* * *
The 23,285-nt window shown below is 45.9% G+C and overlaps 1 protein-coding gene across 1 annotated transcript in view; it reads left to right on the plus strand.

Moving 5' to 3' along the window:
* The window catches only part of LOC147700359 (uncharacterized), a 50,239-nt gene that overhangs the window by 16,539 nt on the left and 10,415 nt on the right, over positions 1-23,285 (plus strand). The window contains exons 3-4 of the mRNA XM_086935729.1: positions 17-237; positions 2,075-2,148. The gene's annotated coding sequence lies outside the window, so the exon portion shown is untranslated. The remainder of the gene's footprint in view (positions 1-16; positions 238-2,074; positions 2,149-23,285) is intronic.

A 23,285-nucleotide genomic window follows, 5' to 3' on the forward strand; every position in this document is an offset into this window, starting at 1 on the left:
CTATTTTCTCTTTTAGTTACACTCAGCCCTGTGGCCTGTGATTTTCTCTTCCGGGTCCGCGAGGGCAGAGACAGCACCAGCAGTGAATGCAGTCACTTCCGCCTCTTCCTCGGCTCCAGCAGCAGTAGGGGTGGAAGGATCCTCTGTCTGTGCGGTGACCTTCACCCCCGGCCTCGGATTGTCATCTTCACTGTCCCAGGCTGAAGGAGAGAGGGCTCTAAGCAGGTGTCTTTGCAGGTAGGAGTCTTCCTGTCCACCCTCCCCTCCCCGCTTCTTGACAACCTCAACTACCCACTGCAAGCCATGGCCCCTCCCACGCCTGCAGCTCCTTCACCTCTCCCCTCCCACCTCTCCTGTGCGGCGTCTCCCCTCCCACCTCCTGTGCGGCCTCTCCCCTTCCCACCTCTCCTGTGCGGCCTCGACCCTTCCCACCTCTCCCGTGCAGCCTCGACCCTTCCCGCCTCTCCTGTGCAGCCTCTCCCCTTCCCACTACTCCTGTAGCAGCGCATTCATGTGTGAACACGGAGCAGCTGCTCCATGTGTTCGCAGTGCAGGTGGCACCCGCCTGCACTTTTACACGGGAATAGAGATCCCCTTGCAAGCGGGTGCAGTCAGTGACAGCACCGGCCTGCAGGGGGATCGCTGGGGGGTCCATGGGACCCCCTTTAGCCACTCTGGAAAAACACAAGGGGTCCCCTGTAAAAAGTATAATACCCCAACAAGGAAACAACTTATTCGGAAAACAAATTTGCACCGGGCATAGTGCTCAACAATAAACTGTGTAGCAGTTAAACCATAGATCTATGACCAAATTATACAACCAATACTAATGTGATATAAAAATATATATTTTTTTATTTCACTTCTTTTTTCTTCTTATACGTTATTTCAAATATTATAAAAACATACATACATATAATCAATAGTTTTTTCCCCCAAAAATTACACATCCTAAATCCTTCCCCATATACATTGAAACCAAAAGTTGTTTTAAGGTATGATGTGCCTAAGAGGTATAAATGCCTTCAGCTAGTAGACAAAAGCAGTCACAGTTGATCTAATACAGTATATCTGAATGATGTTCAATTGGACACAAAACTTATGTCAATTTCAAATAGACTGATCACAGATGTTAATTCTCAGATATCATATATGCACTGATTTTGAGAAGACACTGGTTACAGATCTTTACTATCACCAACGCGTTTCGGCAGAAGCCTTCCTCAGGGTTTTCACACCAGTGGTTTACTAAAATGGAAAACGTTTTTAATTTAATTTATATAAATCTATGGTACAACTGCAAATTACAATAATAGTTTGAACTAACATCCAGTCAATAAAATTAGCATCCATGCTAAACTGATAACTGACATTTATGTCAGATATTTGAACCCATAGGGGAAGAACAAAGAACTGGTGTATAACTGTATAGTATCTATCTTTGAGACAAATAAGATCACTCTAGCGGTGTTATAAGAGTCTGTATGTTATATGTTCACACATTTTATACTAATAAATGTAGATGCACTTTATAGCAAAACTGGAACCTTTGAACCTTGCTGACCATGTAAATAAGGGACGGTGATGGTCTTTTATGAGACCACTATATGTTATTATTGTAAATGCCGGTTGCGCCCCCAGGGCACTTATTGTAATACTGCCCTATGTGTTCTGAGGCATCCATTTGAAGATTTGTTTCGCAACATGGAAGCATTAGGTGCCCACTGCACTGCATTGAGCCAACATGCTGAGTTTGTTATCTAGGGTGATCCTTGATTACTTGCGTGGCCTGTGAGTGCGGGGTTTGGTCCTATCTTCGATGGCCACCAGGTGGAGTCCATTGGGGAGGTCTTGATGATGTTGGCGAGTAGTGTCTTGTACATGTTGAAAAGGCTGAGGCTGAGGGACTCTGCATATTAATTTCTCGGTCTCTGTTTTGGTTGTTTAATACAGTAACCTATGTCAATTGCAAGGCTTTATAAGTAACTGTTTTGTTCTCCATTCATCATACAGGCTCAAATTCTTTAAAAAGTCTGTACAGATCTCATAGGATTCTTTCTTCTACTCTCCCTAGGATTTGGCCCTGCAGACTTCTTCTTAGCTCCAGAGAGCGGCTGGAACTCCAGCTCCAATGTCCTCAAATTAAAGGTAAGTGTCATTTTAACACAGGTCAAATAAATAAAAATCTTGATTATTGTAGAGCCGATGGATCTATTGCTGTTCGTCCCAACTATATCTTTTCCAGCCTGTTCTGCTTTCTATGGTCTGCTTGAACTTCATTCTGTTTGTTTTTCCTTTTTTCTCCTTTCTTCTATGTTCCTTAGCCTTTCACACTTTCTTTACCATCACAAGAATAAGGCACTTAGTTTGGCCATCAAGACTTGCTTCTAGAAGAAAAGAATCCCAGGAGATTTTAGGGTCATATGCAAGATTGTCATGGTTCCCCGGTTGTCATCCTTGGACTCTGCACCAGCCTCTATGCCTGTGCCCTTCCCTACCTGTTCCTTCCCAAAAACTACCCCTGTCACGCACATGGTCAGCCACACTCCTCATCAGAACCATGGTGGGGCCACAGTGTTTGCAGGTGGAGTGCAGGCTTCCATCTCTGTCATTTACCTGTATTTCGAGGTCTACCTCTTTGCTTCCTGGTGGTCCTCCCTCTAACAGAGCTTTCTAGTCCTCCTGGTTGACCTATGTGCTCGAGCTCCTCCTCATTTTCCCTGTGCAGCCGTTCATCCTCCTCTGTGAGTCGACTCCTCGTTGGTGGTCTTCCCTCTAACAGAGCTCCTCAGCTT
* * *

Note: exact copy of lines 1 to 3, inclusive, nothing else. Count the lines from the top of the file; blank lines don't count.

The 23,285-nt window shown below is 45.9% G+C and overlaps 1 protein-coding gene across 1 annotated transcript in view; it reads left to right on the plus strand.

Moving 5' to 3' along the window:
* The window catches only part of LOC147700359 (uncharacterized), a 50,239-nt gene that overhangs the window by 16,539 nt on the left and 10,415 nt on the right, over positions 1-23,285 (plus strand). The window contains exons 3-4 of the mRNA XM_086935729.1: positions 17-237; positions 2,075-2,148. The gene's annotated coding sequence lies outside the window, so the exon portion shown is untranslated. The remainder of the gene's footprint in view (positions 1-16; positions 238-2,074; positions 2,149-23,285) is intronic.